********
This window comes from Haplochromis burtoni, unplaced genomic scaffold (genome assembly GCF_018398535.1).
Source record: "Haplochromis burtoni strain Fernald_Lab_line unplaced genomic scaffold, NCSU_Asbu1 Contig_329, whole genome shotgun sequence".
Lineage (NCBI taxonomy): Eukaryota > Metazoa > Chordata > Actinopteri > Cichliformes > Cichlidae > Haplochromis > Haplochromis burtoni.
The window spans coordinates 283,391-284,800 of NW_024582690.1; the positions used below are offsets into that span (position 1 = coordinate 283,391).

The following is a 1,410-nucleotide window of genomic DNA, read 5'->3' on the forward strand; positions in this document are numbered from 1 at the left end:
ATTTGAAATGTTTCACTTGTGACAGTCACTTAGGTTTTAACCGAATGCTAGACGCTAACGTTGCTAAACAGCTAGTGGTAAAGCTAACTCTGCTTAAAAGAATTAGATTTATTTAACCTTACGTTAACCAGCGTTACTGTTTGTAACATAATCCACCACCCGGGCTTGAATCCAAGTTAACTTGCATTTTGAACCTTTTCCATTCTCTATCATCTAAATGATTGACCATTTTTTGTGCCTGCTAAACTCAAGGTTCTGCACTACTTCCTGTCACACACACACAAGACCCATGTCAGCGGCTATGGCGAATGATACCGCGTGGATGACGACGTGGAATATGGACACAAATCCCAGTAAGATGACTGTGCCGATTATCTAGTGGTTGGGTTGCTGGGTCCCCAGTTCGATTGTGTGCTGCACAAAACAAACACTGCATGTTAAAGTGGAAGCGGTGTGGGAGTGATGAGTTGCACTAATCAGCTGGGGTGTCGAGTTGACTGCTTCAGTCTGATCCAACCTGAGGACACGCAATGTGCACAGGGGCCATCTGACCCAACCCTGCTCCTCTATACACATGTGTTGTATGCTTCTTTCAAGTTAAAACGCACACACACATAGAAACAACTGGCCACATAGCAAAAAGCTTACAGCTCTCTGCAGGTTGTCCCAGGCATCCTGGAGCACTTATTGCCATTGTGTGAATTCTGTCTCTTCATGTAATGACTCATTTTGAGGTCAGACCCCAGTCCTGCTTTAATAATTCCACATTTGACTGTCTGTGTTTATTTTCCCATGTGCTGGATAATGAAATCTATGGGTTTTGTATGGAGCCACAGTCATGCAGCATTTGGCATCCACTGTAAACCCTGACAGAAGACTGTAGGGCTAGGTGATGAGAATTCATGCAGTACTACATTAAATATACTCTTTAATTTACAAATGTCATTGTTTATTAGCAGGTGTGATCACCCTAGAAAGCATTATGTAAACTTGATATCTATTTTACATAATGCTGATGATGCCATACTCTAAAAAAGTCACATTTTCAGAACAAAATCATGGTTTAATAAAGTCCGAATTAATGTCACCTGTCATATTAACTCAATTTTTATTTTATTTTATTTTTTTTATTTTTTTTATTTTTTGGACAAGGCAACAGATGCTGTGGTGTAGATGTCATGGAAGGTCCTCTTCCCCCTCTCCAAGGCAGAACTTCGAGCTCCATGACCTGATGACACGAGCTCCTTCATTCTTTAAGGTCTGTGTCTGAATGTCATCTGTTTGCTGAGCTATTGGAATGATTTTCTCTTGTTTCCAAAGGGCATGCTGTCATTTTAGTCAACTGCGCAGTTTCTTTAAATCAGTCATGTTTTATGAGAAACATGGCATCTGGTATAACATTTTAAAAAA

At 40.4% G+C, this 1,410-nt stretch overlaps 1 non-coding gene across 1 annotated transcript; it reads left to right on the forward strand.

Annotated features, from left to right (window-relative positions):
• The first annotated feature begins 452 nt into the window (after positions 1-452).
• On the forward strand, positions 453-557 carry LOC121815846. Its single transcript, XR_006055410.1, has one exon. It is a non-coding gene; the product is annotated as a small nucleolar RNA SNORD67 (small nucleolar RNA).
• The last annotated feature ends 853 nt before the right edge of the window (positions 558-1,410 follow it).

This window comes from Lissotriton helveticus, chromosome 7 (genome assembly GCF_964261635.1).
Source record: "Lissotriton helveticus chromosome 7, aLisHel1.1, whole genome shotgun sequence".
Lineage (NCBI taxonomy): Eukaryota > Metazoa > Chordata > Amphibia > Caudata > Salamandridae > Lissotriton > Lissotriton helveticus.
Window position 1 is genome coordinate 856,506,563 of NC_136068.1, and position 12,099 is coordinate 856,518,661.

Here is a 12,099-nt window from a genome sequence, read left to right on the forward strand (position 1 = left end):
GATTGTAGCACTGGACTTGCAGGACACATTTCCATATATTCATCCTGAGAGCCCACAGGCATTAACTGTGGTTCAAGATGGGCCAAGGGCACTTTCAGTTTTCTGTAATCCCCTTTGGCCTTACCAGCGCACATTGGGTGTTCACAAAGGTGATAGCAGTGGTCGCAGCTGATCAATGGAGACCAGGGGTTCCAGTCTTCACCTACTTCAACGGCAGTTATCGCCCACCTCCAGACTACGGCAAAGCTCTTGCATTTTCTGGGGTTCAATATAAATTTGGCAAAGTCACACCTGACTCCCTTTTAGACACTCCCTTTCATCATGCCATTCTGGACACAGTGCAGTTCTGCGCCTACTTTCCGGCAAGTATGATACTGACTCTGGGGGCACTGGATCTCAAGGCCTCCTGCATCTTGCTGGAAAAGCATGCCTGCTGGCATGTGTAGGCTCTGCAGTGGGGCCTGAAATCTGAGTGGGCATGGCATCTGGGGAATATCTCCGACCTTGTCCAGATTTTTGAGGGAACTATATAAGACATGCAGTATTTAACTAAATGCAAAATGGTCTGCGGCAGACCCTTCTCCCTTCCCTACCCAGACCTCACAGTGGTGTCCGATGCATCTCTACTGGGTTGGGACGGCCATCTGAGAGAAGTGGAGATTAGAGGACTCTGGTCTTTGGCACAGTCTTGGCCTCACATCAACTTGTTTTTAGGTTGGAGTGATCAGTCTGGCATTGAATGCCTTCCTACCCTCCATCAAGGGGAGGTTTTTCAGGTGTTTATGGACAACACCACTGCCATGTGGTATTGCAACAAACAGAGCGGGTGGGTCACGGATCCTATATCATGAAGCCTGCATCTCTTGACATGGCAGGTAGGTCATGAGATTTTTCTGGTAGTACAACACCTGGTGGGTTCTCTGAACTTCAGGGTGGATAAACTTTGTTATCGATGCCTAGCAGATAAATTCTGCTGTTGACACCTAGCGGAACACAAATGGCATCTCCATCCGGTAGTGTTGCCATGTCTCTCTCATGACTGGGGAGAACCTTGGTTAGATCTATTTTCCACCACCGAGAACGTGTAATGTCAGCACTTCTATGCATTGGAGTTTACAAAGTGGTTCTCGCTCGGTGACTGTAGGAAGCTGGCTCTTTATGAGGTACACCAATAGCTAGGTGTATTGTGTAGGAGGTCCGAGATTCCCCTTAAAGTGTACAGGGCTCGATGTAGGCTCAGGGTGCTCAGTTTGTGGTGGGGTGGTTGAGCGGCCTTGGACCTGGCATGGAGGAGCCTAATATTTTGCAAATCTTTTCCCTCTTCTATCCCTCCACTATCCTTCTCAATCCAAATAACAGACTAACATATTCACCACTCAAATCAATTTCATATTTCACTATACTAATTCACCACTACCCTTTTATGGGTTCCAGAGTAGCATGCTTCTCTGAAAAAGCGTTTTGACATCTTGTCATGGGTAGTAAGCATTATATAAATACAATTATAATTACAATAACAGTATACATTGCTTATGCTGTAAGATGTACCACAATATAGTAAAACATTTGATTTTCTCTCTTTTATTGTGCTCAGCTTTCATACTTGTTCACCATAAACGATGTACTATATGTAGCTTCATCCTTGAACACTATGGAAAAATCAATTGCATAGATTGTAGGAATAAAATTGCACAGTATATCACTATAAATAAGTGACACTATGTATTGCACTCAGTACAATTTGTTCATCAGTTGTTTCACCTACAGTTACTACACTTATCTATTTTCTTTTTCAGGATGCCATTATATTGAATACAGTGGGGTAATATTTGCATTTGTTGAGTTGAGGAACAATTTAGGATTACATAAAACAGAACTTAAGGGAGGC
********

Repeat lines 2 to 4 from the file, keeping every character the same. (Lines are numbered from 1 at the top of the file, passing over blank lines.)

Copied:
Source record: "Haplochromis burtoni strain Fernald_Lab_line unplaced genomic scaffold, NCSU_Asbu1 Contig_329, whole genome shotgun sequence".
Lineage (NCBI taxonomy): Eukaryota > Metazoa > Chordata > Actinopteri > Cichliformes > Cichlidae > Haplochromis > Haplochromis burtoni.
The window spans coordinates 283,391-284,800 of NW_024582690.1; the positions used below are offsets into that span (position 1 = coordinate 283,391).